Monday 13 October 2008

Preparing for innovation

Some companies are better at innovation than others.  But much of the success is not about the ability to generate new ideas and implement them in products but how the organisation manages the process of innovation.  Apple has demonstrated many examples of this in the past and I believe are about to do it again tomorrow with the launch of their next generation of laptop computers.   I believe this launch will herald the beginning of a transition of Apple's Mac hardware to support the Open-CL facilities to be released in the next generation of their operating system known as Snow Leopard.   These facilities will provide for a significant jump in computing performance by the use of graphics processors to do more general processing tasks when they have spare capacity.   Apple did this before with the advent of WiFi 802.11N technology by ensuring that the bulk of machines out in the field would support it when the relevant software upgrade was dropped.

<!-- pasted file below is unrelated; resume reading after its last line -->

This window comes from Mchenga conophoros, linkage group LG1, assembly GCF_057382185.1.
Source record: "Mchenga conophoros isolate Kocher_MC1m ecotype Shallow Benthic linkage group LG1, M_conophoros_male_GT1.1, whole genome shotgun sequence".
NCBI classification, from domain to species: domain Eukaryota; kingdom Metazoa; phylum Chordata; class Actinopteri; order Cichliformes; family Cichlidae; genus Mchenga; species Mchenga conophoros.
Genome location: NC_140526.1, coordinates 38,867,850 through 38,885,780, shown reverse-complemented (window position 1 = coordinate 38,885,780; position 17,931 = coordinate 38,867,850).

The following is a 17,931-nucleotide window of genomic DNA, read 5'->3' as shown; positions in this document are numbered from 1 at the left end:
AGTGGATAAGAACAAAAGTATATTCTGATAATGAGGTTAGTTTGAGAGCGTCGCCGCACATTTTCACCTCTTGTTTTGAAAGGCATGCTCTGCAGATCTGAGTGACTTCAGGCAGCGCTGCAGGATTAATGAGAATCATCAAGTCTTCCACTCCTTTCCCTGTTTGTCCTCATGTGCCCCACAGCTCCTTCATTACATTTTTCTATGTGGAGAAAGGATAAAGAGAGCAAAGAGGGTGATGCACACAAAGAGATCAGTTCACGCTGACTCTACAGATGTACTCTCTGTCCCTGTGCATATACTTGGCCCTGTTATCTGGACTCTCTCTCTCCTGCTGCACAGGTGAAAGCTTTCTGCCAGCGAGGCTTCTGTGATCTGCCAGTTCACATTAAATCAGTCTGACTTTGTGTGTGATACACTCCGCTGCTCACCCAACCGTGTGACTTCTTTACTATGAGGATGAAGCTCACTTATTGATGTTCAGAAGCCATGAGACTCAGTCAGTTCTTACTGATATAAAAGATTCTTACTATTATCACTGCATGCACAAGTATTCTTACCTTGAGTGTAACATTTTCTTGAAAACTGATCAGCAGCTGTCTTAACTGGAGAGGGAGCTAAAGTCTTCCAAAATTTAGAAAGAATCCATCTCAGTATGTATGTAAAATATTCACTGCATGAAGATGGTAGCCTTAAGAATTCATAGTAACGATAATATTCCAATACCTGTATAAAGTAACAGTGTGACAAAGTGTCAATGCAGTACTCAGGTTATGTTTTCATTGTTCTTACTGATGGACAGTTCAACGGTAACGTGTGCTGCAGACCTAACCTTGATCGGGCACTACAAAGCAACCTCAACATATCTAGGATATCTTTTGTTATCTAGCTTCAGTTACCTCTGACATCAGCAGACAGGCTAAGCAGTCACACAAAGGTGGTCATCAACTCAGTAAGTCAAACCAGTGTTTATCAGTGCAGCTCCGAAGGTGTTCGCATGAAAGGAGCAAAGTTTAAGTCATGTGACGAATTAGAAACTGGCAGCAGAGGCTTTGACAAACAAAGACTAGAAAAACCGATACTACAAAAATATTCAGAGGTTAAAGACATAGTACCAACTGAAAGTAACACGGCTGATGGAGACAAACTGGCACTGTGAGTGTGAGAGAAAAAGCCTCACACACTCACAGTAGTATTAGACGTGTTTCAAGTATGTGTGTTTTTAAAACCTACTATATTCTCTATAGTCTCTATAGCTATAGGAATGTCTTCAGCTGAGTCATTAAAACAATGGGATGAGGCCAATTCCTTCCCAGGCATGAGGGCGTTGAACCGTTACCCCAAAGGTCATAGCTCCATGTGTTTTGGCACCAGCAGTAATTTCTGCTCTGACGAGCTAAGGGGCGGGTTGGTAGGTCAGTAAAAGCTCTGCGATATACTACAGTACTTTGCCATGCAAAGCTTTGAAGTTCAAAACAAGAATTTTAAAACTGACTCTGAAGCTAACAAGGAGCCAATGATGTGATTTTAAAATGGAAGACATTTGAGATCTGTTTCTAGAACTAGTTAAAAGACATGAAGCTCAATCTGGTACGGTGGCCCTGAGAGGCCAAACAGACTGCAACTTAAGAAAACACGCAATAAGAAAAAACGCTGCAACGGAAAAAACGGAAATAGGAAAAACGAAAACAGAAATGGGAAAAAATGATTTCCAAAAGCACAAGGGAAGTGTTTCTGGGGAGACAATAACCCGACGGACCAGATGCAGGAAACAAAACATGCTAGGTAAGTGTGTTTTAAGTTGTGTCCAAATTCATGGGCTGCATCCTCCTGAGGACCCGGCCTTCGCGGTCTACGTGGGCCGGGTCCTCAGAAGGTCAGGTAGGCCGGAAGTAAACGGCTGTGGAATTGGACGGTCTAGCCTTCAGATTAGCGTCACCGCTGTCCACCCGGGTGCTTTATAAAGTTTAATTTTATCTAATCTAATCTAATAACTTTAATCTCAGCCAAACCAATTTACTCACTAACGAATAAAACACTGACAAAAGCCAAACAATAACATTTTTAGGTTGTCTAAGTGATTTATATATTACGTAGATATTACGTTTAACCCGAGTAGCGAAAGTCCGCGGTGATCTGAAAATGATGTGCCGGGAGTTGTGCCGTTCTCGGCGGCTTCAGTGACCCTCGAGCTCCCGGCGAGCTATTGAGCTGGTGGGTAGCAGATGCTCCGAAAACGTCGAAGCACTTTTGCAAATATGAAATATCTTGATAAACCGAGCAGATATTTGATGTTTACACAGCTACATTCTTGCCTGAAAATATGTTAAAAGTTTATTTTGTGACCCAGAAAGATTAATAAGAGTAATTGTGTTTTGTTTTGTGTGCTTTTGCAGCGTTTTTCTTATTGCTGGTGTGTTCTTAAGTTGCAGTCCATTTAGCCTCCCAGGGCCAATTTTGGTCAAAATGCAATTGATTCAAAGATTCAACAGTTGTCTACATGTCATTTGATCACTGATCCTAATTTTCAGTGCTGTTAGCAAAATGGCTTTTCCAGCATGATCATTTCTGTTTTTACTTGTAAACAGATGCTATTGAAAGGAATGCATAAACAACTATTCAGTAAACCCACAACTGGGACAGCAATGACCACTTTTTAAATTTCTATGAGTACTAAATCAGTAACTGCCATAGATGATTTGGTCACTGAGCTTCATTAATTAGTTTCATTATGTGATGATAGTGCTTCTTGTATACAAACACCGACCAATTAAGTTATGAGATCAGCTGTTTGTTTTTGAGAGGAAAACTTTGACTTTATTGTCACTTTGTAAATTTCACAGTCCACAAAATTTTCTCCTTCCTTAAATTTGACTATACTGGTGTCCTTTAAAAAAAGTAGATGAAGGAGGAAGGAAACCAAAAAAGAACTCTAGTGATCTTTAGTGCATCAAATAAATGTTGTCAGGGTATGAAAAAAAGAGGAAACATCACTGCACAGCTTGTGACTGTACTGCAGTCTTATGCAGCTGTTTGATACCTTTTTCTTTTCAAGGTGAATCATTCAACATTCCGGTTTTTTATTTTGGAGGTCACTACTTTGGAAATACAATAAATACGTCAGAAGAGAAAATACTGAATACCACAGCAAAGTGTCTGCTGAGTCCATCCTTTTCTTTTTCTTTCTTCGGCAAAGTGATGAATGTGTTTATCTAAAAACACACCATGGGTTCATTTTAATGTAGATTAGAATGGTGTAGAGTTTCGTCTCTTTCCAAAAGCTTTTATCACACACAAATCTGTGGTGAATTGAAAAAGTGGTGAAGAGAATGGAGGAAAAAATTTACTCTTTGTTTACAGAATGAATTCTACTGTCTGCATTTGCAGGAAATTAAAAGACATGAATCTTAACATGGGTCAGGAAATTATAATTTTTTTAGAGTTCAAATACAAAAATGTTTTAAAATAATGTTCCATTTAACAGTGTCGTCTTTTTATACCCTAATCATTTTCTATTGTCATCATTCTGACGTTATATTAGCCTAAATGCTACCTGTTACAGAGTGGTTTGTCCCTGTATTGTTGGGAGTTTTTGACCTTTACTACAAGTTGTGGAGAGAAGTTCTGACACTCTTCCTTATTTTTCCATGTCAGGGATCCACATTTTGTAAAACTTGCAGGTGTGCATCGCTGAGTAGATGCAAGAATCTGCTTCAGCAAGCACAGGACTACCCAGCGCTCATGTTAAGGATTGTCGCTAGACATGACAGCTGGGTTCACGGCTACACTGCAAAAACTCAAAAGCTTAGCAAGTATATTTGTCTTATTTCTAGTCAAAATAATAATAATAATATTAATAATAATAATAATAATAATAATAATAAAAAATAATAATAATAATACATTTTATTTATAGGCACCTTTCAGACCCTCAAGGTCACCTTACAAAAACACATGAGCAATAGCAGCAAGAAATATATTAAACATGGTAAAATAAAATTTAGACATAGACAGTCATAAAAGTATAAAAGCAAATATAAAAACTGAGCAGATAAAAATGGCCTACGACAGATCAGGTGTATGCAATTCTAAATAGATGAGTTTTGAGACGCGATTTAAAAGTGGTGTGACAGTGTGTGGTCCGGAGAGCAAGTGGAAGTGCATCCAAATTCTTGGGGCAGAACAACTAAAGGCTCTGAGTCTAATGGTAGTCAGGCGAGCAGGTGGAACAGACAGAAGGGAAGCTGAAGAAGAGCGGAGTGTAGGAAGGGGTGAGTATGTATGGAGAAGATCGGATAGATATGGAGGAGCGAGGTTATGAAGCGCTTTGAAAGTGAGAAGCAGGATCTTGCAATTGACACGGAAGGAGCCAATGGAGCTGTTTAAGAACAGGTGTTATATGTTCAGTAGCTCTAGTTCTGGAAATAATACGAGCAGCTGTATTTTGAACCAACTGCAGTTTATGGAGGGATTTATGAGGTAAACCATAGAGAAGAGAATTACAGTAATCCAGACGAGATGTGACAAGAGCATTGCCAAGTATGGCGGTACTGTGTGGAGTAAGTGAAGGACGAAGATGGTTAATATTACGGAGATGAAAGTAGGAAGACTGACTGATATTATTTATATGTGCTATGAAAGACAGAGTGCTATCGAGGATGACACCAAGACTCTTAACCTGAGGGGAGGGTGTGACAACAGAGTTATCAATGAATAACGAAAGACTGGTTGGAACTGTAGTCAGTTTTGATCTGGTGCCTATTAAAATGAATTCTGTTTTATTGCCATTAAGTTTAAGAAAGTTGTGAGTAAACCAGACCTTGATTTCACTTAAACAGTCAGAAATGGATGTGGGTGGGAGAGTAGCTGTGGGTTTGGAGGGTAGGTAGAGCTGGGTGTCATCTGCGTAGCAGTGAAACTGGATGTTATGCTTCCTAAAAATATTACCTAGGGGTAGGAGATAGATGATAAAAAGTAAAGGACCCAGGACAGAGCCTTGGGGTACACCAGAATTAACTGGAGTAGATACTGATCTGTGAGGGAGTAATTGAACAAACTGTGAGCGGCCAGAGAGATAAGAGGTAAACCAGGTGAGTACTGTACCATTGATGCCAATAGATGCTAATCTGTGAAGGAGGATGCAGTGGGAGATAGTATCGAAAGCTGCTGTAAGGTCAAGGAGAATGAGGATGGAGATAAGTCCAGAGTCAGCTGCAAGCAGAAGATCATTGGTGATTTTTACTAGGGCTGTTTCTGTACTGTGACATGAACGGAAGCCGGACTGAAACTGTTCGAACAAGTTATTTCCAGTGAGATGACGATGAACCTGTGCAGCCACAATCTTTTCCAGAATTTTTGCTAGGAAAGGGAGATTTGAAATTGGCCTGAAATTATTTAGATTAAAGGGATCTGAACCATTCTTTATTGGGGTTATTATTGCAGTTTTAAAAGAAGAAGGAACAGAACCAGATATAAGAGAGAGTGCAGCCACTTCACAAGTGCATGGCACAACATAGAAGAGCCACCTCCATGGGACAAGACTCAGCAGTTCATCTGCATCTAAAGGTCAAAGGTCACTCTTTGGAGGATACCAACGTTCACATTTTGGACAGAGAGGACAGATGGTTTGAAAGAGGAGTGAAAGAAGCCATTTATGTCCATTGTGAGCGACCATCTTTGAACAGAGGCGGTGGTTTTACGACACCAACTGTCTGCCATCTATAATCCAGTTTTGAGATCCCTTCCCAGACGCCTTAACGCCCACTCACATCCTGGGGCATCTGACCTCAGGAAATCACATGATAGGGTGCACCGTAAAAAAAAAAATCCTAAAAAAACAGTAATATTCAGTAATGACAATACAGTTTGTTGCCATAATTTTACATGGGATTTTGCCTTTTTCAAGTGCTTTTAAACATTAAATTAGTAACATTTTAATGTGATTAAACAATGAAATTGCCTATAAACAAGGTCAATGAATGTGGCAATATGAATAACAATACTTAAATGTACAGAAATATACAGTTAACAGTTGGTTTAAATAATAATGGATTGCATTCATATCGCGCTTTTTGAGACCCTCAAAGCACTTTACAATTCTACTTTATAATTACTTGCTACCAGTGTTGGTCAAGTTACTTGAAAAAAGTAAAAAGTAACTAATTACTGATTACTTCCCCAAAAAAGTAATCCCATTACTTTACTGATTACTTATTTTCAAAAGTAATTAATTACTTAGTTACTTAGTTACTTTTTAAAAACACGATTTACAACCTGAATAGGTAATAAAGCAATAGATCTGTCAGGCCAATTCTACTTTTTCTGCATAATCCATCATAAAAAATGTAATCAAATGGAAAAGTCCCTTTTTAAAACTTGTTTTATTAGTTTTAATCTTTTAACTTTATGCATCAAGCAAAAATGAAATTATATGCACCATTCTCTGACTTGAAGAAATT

I'm sure that tomorrow's laptop unveiling will mention a switch to Nvidia chipsets, but that there will be a few other headline grabbing announcements.   The significance of the Nvidia switch though will be that they are already committed to support for the Open-CL architecture.  For Apple, it will mean that the hardware pieces will be put in place for when Snow Leopard debuts, and the user experience of existing products can be significantly improved by updating the operating system.   It is this pre-planning of products which allows the software to exploit the hardware (or vice-versa) which is central to but often un-obvious about their business innovation.

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